Back in 1998, when we did not have individual teacher email addresses or smartphones or social media, it was much easier to digitally detox and to not have distractions from being present at home

We are now, unfortunately, victims of a deadly combination of advances in technology and reachability and continued dedication: we give freely of ourselves for the good of the pupils. It is not unlike giving one of my toddlers a bag of marshmallows and, as in the old psychology trick, telling them not to eat them. 

As a profession, we carry bags and bags of altruism, with which we dust almost everything we do. Sadly, as we wander through the weeks of the school calendar year, our bags become more and more depleted. We end up selling our own wellbeing in return for the magic of seeing our pupils grow and develop.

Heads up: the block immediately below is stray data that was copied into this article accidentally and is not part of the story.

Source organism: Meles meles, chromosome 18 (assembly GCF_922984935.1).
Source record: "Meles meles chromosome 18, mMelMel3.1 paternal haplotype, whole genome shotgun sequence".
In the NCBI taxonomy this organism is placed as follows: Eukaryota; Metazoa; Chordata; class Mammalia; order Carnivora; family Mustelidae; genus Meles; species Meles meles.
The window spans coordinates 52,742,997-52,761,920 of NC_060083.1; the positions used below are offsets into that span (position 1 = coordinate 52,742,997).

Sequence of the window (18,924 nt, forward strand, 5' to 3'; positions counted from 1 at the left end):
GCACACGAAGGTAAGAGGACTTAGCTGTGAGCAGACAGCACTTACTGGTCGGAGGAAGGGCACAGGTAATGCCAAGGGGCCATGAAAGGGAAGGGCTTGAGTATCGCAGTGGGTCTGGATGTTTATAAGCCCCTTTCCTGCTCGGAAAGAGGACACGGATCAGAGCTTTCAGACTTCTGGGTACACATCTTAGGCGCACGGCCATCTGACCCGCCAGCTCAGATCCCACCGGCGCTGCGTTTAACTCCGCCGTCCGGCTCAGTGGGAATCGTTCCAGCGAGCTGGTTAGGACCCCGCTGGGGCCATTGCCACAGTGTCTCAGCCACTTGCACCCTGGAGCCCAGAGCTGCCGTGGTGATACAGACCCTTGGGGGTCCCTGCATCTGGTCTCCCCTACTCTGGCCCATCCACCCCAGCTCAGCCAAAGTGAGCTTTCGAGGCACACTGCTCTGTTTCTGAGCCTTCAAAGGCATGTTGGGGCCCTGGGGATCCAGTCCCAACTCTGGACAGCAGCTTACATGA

Teacher wellbeing is a constant

But what does this leave us with? The solution is both complex and simple. As leaders, we need to recognise that wellbeing is not a tick list or a destination to visit once a year. It is a constant state of being. 

We need to allow more time for the “being” part of wellbeing. Being creative; being encouraged; being a well-rounded person who has interests out of work. Being a good role model for work-life balance, both for other staff and students. Being reacquainted with the sheer joy and wonder that comes from a lesson well-taught. Being part of a team. Being human.

We, therefore, need to recognise the impact of the tasks we ask staff to do. And we need to ensure that our staff are listened to, that their professional CPD and practice needs are met, and that their to-do lists are kept manageable and impactful. 

Because, when this generation of teachers is very elderly and weary and there is a young care assistant walking those wards at night, I know none of us will tell her that we wish we had worked more. 

I want her to be told of the wonderful lessons we taught, the fabulous students we inspired, and the families we made a difference to. And I want her to be told how we had the best job in the world. 

Emma Turner is the research and CPD lead for Discovery Schools Academy Trust in Leicestershire. She tweets @Emma_Turner75